WASHINGTON – The Justice Department's inspector general has referred to federal prosecutors his findings that Andrew McCabe, the former FBI deputy director, had repeatedly misled investigators, a person familiar with the matter said Thursday.
The prosecutors will now have to determine whether there is sufficient evidence to open a criminal investigation.
The referral came days after the inspector general, Michael Horowitz, released a highly critical report accusing McCabe of demonstrating a lack of candor and releasing sensitive information related to an ongoing criminal investigation.
The referral, though a relatively common step when an inspector general finds possible wrongdoing, is the latest blow to McCabe's reputation. He was fired from the FBI in March over the allegations. Horowitz had concluded that he was less than forthcoming when questioned by investigators about the disclosure of information to a Wall Street Journal reporter about an ongoing criminal investigation into the Clinton Foundation.
McCabe appealed the decision, which would have allowed him to retire with his full government pension. But Attorney General Jeff Sessions rejected the overture just hours before McCabe was eligible for his benefits.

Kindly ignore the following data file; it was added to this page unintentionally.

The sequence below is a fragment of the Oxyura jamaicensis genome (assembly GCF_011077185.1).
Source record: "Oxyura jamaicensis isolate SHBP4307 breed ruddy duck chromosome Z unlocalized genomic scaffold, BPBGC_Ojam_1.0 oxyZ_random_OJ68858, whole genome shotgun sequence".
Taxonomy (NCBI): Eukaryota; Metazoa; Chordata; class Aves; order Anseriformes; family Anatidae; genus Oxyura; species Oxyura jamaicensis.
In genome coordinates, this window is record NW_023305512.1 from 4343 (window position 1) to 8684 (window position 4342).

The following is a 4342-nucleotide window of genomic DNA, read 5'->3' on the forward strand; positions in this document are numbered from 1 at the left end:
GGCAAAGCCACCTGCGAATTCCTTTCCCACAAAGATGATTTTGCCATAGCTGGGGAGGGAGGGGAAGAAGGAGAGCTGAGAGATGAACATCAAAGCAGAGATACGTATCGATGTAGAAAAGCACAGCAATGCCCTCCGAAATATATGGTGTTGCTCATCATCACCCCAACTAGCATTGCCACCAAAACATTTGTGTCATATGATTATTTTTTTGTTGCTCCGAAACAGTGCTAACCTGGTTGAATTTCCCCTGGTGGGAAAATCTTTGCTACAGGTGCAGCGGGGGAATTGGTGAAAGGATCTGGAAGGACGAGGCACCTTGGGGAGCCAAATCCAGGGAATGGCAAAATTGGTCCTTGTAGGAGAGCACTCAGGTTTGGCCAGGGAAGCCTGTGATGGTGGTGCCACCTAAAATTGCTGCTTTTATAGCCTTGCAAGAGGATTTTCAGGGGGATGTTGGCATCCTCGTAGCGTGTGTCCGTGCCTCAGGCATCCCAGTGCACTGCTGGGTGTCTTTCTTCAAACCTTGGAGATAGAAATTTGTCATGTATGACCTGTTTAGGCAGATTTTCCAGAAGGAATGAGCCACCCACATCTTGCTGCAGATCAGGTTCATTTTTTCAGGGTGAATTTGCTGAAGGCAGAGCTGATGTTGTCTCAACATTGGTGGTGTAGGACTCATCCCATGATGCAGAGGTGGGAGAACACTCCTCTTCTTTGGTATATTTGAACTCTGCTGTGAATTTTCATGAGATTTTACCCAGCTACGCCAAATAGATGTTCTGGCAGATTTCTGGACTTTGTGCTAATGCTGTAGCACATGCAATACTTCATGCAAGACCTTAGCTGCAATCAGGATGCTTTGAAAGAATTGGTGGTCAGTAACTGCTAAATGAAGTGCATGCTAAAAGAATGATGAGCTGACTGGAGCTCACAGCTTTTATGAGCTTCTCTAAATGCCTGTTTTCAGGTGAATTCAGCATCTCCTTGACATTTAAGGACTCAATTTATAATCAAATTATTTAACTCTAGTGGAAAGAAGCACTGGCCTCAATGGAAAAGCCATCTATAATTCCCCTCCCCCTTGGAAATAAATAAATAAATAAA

Spokespeople for the inspector general, McCabe and the U.S. attorney's office in Washington all declined to comment.
The inspector general's decision is all but certain to provide President Donald Trump with more ammunition to attack McCabe, whom he has repeatedly lambasted as a deep-state bureaucrat working in concert with former FBI Director James Comey to undermine Trump's legitimacy.
After the inspector general report detailing McCabe's behavior was made public last week, Trump went on the offensive.
"He LIED! LIED! LIED! McCabe was totally controlled by Comey — McCabe is Comey!! No collusion, all made up by this den of thieves and lowlifes!" Trump wrote on Twitter.
The FBI and the Justice Department have come under withering scrutiny by Trump and his allies as the investigation by the special counsel, Robert Mueller, continues.
McCabe contended that the inspector general's report and his firing were meant to discredit him as a witness in the investigation.
The inspector general's report determined that on four occasions, McCabe demonstrated a lack of candor in talking to investigators. McCabe has rebutted those allegations, describing them as "egregious inaccuracies" in the inspector general report.
The report also said McCabe improperly shared information about the Clinton Foundation investigation. McCabe has said disclosing the details was in the public interest and that he was authorized to share it.
The inspector general concluded that that engagement initiated by McCabe had not been justified under the media policy of the FBI and Justice Department and constituted misconduct.
Horowitz is expected to release another report in the coming weeks summarizing an examination of the FBI's actions during the 2016 election.